Per Dove’s Global Beauty and Confidence Report from 2016, 68 percent of women can’t identify with the images they see in ads. This doesn’t just affect how women see themselves; it hurts margins, too.
“The pictures were uploaded to stock sites and tagged to alter [their] algorithms, giving anyoe who searches the site a realistic picture of women in today’s society. Then we encouraged agencies and advertisers to use these images to portray women equally in their ads.”
“The inspiration came out of a search on a stock site, where we had to browse through several pages until we found an image that was actually not in some way offensive,” Kaadtmann goes on. “That led to the question, ‘What if we could hack this site?’ which led to ‘What if we could hack this site, legally?’ That was how the idea was born.”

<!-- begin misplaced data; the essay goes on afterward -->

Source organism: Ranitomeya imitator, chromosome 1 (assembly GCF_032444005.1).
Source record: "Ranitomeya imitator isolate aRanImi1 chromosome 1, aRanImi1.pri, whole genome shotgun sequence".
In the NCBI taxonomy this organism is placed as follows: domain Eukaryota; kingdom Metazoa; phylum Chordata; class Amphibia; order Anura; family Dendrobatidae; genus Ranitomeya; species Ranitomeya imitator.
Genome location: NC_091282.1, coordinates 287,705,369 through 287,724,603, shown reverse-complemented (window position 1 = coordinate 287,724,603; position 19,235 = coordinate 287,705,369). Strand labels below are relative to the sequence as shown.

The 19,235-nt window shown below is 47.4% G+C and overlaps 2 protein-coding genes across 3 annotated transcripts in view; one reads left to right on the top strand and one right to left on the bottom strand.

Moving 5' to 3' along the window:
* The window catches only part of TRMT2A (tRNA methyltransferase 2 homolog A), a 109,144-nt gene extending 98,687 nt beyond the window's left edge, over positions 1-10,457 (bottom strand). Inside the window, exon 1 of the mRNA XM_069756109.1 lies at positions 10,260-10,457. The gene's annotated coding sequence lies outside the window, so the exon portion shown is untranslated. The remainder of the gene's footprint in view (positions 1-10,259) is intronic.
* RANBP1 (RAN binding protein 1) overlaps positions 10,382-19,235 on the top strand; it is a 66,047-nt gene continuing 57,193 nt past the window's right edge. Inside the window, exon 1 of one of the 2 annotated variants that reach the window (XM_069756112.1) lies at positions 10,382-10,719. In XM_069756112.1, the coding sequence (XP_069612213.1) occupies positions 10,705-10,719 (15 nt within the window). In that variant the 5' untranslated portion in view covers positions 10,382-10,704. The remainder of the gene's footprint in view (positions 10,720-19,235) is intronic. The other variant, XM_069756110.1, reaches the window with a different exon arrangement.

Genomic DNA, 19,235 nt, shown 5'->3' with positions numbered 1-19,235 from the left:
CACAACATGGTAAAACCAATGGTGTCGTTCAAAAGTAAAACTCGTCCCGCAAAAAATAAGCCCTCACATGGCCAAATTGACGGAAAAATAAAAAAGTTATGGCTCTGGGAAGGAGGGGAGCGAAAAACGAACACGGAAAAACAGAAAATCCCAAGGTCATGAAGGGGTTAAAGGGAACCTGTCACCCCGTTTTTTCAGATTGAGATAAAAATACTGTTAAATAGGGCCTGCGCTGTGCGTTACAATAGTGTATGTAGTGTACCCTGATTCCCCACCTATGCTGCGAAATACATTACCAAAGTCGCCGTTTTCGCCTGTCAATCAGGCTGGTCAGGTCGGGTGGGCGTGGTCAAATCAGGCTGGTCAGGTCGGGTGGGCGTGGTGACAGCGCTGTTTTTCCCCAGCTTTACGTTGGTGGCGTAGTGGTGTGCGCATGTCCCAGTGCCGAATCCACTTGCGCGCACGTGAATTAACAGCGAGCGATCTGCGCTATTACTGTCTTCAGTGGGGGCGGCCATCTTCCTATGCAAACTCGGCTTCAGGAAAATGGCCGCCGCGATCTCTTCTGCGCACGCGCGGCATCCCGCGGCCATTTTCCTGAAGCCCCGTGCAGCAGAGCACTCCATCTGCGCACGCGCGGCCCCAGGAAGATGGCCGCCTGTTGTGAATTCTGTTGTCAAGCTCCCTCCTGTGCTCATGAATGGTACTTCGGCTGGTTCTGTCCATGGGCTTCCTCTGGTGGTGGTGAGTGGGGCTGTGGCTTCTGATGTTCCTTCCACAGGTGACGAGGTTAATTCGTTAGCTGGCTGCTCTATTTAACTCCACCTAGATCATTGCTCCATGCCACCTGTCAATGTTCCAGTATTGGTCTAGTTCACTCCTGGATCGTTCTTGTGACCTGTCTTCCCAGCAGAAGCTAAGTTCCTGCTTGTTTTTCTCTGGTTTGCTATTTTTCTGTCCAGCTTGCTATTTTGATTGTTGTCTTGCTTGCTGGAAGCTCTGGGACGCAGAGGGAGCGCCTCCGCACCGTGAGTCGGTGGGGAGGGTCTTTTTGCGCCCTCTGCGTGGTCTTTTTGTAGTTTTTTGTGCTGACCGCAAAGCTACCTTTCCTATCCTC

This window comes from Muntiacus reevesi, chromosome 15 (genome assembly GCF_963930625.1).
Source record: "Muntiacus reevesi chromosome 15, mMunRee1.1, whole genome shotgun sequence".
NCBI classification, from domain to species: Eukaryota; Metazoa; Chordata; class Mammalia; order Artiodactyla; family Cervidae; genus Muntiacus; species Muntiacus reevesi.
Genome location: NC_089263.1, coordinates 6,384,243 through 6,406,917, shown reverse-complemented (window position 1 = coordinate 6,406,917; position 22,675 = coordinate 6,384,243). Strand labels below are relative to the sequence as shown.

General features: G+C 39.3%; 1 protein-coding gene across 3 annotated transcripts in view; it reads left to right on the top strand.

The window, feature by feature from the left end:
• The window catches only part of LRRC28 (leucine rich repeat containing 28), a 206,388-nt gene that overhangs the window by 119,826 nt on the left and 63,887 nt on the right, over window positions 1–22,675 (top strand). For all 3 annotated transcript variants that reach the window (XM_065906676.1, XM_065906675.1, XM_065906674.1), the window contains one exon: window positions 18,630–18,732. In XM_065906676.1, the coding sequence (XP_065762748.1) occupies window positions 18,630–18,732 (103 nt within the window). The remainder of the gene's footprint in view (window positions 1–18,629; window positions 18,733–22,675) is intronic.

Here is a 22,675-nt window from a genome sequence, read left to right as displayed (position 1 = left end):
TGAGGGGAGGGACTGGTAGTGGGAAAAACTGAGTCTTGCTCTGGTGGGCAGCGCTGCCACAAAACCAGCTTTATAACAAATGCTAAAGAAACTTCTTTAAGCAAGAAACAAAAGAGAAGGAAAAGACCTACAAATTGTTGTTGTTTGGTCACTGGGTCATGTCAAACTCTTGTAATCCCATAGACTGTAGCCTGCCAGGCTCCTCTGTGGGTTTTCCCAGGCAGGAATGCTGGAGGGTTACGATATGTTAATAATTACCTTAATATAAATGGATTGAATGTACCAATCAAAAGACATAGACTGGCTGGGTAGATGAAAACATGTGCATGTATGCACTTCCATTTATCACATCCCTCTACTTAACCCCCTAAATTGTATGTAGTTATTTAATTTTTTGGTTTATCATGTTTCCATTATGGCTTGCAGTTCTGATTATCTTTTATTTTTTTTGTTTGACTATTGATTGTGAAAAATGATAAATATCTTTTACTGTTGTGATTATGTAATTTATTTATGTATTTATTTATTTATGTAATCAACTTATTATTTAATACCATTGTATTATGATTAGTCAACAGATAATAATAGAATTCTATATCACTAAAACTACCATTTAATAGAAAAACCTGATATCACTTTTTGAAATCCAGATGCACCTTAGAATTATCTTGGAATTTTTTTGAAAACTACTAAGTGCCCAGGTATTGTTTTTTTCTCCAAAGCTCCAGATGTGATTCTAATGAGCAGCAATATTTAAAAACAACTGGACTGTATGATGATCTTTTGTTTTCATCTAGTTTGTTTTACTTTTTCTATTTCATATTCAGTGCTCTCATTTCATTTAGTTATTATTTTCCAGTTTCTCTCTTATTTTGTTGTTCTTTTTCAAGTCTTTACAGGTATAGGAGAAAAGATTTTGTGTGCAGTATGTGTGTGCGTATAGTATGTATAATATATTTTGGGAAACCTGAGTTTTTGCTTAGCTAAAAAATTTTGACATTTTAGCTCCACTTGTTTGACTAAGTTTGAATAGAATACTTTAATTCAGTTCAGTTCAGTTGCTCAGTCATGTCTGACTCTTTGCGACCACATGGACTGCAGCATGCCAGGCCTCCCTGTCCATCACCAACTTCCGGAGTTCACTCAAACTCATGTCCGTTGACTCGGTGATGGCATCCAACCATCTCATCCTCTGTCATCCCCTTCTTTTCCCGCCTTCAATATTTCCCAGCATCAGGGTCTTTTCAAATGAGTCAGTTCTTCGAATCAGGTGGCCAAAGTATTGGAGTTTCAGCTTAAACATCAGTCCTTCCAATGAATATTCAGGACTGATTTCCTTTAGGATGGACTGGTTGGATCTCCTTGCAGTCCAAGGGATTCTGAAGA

In the video, the agency claims it used a “back door” to upload and tag thousands of photos, but let’s get down to brass tacks—you don’t really need to “hack” Shutterstock to upload anything. It’s easy to become a contributor, and it’s in the site’s interest to let as many photographers as possible build out its database.
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